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This Is Not an Unreleased Bill Murray Movie That Leaked on YouTube

It's something else.

Peter Kafka covers media and technology, and their intersection, at Vox. Many of his stories can be found in his Kafka on Media newsletter, and he also hosts the Recode Media podcast.

Wouldn’t it be awesome if there were a Bill Murray movie you’d never seen before, that had suddenly appeared, for free, on YouTube?

Alas, there isn’t.

Yet many, many websites — big sites, little sites, sites that like clicks — are reporting that there is an unreleased Bill Murray movie on YouTube.

Because it would be awesome if it were true. And even if it’s not, you’re going to click, right?

Here is the less-exciting truth: “Nothing Lasts Forever” is a not-even-cult-status experimental movie, made by former “Saturday Night Live” writer Tom Schiller in 1984. Bill Murray is in it, but it’s a small role — he plays a bus conductor, and the movie is not about being on a bus — and the real star is Zach Galligan. You know — the guy from “Gremlins,” and not many other things.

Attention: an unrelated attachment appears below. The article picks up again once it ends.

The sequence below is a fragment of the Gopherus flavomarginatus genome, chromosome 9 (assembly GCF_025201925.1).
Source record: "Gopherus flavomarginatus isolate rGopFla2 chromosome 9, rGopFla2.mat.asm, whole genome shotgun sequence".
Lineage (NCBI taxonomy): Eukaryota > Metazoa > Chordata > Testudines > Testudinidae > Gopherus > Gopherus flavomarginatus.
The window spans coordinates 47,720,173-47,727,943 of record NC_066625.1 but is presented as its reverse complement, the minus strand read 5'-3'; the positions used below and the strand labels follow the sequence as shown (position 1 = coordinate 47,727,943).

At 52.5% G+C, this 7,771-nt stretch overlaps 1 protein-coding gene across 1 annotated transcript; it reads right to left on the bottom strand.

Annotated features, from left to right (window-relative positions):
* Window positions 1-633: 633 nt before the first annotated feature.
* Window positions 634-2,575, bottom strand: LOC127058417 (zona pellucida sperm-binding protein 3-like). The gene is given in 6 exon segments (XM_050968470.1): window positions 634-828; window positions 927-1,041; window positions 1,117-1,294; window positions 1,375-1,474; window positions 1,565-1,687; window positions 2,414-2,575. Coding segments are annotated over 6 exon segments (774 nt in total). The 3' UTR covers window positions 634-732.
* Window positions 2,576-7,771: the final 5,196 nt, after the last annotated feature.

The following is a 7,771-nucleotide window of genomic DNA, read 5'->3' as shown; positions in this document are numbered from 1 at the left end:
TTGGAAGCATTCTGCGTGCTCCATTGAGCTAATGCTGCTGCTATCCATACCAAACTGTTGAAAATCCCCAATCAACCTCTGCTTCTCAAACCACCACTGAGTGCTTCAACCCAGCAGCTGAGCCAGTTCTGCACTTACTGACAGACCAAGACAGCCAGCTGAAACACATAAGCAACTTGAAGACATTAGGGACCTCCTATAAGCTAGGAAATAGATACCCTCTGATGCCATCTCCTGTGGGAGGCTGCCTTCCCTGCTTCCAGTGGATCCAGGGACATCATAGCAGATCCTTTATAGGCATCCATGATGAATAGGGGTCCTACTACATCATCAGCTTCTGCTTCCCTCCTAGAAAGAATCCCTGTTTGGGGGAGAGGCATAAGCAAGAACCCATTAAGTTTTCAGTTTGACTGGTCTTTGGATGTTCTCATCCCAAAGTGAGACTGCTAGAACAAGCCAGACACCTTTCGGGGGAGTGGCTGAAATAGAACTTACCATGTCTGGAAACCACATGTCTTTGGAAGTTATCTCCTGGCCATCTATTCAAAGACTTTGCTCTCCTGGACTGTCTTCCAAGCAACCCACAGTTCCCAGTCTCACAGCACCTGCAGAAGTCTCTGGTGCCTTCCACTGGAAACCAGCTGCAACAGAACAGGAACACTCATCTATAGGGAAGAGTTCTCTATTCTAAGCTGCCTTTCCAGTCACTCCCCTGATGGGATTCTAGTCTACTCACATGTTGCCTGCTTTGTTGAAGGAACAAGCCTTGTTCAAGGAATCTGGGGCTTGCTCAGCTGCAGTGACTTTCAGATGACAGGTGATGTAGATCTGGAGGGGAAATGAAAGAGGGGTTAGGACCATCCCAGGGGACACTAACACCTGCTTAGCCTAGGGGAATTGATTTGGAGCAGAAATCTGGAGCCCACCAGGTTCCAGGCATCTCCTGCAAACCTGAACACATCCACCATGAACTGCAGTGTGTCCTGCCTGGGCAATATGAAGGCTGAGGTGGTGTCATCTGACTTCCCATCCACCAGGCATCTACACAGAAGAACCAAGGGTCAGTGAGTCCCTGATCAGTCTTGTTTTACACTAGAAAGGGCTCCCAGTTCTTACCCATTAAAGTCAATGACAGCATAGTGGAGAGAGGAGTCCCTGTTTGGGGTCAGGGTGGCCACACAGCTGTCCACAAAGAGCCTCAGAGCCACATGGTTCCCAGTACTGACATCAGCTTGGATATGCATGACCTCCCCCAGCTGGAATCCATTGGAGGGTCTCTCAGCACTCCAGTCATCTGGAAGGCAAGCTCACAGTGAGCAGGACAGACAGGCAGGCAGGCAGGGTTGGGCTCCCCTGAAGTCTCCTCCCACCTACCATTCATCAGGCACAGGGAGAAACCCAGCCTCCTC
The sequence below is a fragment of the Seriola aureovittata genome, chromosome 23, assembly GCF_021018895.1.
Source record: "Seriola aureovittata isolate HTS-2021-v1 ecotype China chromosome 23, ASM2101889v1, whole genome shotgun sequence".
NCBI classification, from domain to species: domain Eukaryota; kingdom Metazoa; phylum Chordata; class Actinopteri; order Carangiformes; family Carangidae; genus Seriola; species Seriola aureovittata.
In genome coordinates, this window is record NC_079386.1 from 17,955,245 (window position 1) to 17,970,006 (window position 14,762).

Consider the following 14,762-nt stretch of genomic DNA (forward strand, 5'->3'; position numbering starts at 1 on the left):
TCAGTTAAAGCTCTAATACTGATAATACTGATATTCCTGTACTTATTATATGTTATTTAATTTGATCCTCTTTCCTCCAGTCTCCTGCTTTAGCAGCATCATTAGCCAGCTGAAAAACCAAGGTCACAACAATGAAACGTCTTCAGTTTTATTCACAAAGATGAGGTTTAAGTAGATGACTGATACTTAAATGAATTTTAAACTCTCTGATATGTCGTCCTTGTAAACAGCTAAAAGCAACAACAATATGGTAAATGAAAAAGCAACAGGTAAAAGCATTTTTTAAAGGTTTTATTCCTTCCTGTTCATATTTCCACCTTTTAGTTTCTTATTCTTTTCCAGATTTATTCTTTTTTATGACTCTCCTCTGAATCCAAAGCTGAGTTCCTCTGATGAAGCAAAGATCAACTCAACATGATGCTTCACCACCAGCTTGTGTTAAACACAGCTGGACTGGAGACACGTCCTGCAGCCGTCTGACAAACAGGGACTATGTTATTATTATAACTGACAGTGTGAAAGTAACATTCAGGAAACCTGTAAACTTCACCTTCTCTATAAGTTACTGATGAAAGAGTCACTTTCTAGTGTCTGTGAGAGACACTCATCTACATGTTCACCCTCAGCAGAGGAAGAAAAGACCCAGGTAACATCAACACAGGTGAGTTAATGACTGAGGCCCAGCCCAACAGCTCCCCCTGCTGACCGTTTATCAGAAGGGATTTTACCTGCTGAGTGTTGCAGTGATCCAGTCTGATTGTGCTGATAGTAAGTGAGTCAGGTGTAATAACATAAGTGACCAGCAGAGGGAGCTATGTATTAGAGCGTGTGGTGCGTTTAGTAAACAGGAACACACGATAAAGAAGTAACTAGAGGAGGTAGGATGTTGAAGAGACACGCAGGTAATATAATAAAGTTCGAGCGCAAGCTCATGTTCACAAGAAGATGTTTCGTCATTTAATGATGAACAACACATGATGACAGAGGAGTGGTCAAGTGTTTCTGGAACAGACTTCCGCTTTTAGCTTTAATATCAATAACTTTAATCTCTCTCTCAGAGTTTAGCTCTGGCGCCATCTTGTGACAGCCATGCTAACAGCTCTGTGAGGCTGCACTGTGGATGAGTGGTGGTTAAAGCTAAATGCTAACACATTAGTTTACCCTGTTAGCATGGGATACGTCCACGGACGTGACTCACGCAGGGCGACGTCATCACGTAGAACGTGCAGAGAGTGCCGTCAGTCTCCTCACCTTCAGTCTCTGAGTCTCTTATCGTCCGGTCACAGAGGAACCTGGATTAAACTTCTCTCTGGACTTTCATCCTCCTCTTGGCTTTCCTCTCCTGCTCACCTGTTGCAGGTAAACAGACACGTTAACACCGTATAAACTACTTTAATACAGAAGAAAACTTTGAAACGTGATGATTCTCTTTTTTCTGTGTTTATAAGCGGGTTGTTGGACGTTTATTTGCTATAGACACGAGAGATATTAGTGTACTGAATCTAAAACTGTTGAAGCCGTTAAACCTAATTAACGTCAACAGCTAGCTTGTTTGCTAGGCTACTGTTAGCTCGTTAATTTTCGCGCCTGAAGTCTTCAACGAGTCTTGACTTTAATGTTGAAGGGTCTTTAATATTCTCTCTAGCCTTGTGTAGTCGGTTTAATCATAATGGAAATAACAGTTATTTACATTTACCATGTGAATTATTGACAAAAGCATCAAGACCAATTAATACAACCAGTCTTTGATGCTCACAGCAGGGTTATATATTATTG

There is a sort-of-interesting backstory to the production, but you are very unlikely to care, because it’s basically unwatchable.

Still, it’s at least news that this thing has “leaked” to YouTube, right?

Nope! This particular upload that everyone has decided to link to in the last few days has been on the world’s biggest video site since October 2011. Go on and watch for as long as you can:

So there you go. “”Unwatchable Movie From 30 Years Ago Stars Zach Galligan, and Bill Murray Appears in It, Briefly.”

Still! It is a Saturday morning, and there’s no reason to start the weekend on a down note. Luckily, when you start looking for “Bill Murray” on the Internet, the Internet gives you amazing things.

Here, for instance, is an excerpt of a toast Murray gave at a stranger’s bachelor party this year. You can see the entire thing, and read the backstory, on Deadspin.*

*Which isn’t allowing full copies of the clip to appear on YouTube, so here’s a couple clicks for you, Telegraph.

This article originally appeared on

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